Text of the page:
Sure, this is propaganda. It cannot be trusted for historical facts. But it will give you at least a partial glimpse of the reality behind the facts and figures of World War II.

If you are interested in some more facts about the series as a whole, do check my post on The Nazis Strike.

This film is best enjoyed if you are interested in old combat aircraft. The pictures do not lie about these magnificent machines and their performance in the air.

Spitfires in Why We Fight: The Battle of Britain (1943)

The Battle of Britain
Download link
Year: 1943
Running time: 53 min
Directors: Frank Capra, Anatole Litvak
Stars: Walter Huston (narration)
Image quality: Good
Resolution: Medium (720×540)
Sound quality: Good
Best file format: MPEG2 (1.9 G)

The Nazis Strike (1943)

When the United States entered World War II after the bombing of Pearl Harbor, it became necessary for the government and military to explain to people in general just what the war was all about. Why they were fighting and who they were fighting. The assignment to create a series of propaganda films, collectively titled Why We Fight, went to Frank Capra. These classic films are all available at the Internet Archive, and today we take a look at the second of the series, The Nazis Strike.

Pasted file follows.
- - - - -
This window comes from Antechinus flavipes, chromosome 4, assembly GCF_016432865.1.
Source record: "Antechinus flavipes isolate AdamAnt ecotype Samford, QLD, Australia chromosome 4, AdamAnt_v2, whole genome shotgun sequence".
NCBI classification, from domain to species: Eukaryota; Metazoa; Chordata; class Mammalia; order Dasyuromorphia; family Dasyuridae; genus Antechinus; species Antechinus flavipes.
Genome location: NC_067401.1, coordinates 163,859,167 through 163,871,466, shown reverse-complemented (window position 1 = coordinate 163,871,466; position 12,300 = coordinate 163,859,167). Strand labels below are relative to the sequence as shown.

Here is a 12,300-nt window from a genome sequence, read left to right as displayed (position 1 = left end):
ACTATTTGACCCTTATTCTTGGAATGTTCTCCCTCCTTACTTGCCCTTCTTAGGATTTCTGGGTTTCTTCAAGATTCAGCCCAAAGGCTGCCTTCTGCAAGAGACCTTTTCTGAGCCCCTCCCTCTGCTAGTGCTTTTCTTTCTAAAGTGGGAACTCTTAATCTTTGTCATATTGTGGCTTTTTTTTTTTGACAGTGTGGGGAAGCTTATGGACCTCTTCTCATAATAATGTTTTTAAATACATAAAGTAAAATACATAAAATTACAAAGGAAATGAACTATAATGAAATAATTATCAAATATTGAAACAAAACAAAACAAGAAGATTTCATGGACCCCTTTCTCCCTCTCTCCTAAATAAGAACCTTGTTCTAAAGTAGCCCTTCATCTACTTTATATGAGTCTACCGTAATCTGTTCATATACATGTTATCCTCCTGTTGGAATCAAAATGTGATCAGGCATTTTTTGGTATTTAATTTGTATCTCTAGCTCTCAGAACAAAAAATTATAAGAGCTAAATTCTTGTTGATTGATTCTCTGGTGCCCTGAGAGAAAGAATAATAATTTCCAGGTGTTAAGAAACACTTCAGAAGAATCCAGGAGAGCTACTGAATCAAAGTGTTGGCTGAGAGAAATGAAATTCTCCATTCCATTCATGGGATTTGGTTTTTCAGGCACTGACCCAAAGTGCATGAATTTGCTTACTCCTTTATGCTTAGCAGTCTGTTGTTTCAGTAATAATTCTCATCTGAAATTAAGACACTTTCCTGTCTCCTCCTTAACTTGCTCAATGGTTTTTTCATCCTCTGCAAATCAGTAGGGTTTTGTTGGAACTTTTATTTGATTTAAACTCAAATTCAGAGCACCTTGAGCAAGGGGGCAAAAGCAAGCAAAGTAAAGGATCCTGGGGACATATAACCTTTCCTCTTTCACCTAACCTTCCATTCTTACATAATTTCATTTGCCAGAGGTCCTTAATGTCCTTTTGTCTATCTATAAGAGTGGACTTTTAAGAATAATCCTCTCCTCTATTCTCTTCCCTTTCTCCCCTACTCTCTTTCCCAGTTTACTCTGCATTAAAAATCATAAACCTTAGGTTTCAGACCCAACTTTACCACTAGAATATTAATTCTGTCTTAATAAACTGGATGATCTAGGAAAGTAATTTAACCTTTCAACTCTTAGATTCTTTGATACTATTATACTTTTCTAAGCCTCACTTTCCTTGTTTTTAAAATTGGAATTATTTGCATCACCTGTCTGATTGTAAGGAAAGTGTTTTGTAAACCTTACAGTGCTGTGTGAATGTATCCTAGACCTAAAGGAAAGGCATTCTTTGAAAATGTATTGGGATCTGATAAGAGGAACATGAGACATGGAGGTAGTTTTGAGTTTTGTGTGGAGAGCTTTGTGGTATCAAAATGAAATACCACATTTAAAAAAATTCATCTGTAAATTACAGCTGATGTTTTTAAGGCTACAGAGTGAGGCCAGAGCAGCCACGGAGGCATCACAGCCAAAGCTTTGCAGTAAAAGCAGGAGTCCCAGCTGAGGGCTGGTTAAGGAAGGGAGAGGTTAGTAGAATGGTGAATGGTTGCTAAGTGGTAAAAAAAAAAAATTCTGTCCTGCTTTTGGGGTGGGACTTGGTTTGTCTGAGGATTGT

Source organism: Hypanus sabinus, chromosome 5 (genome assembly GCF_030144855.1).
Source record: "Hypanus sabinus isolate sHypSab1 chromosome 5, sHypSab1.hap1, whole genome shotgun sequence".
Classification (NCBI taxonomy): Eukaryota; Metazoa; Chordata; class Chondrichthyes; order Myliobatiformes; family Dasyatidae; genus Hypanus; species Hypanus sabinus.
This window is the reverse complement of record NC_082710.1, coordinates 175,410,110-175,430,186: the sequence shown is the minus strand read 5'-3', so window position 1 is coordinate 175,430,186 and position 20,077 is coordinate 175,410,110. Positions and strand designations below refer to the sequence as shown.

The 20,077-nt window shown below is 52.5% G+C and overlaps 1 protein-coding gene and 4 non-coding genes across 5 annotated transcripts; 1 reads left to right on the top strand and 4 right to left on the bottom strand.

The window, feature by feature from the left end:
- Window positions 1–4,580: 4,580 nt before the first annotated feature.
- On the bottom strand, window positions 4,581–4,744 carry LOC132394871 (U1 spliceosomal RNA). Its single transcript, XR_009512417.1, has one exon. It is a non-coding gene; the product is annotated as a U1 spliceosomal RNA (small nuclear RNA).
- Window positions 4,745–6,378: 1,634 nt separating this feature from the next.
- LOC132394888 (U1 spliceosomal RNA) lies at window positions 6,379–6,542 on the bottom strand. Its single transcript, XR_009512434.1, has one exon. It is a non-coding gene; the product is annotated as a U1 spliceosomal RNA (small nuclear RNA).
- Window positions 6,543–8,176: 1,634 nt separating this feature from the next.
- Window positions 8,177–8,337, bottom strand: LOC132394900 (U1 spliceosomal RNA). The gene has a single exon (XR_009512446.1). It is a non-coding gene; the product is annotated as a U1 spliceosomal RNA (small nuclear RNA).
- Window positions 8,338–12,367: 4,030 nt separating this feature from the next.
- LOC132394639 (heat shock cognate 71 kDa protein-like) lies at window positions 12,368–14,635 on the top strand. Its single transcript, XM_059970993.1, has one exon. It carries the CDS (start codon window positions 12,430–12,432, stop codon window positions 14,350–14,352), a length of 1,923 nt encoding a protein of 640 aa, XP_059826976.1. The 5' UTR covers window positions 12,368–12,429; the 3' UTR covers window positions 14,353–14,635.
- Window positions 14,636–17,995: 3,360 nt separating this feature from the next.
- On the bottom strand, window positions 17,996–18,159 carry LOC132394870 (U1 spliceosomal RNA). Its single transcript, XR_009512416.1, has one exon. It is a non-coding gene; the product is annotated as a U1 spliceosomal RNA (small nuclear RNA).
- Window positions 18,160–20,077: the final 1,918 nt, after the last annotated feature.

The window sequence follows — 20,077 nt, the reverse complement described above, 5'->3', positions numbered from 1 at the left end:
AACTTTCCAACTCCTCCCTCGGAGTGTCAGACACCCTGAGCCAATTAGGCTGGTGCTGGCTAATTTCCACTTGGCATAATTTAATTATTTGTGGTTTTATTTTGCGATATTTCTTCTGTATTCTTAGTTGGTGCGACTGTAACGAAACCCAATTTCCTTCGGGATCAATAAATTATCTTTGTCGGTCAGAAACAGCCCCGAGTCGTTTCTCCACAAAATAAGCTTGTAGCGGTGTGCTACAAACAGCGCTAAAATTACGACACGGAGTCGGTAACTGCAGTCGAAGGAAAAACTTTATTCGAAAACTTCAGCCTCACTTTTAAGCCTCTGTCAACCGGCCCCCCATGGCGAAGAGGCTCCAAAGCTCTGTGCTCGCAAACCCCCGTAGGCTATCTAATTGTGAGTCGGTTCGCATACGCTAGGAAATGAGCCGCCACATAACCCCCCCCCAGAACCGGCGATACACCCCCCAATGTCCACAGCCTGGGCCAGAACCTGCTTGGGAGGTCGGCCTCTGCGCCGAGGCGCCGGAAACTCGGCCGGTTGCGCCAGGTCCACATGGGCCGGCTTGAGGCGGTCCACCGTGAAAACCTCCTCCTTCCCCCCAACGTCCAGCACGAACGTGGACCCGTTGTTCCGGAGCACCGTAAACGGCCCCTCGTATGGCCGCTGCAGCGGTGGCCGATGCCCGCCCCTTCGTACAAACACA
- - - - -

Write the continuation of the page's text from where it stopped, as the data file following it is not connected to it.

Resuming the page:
Swastika over world map in Why We Fight: The Nazis Strike (1943)

The film describes mainly Nazi Germany’s occupation of Czechoslovakia and Poland, and thereby the events immediately before and after the beginning of World War II. It does so mainly by using German news and propaganda films. Through ingenious editing and splicing the whole thing together with animations (mostly strategic maps) made by the Disney Studios, Capra puts the German material in a new light, turning the German propaganda into American propaganda.

But the most disturbing part of the film is the beginning, where Nazi methods of propaganda and infiltration are described. Most startling is, perhaps, a scene from a meeting of the Nazi American federation known as the German-American Bund (see image below). During the meeting, guards drag away and beat up a person who seems to a protester. Frightening parallels come to mind with today’s political realities.

The best versions of the films in the Why We Fight series can usually be found in the FedFlix collection, along with thousands of other films produced for the U.S. government. Not only military films with great historical value, but also films about energy, education, health and just about any other subject that a government could want to inform about.

Below follow links to the complete series Why We Fight.

  1. Prelude to War
  2. The Nazis Strike
  3. Divide and Conquer
  4. The Battle of Britain
  5. The Battle of Russia
  6. The Battle of China
  7. War Comes to America

I will probably write in more detail about a few of the others in the future.

This film is best enjoyed for its novel and beautiful turning German propaganda into highlighting the dangers of Nazism. For historical facts, this film, as all propaganda, should be used with considerable care.

Fritz Kuhn and the German-American Bund in Why We Fight: The Nazis Strike (1943)

The Nazis Strike
Download link
Year: 1943
Running time: 41 min
Directors: Frank Capra, Anatole Litvak
Stars: Walter Huston (narration)
Image quality: Good
Resolution: Medium (549×366)
Sound quality: Good
Best file format: MPEG2 (1.9 G)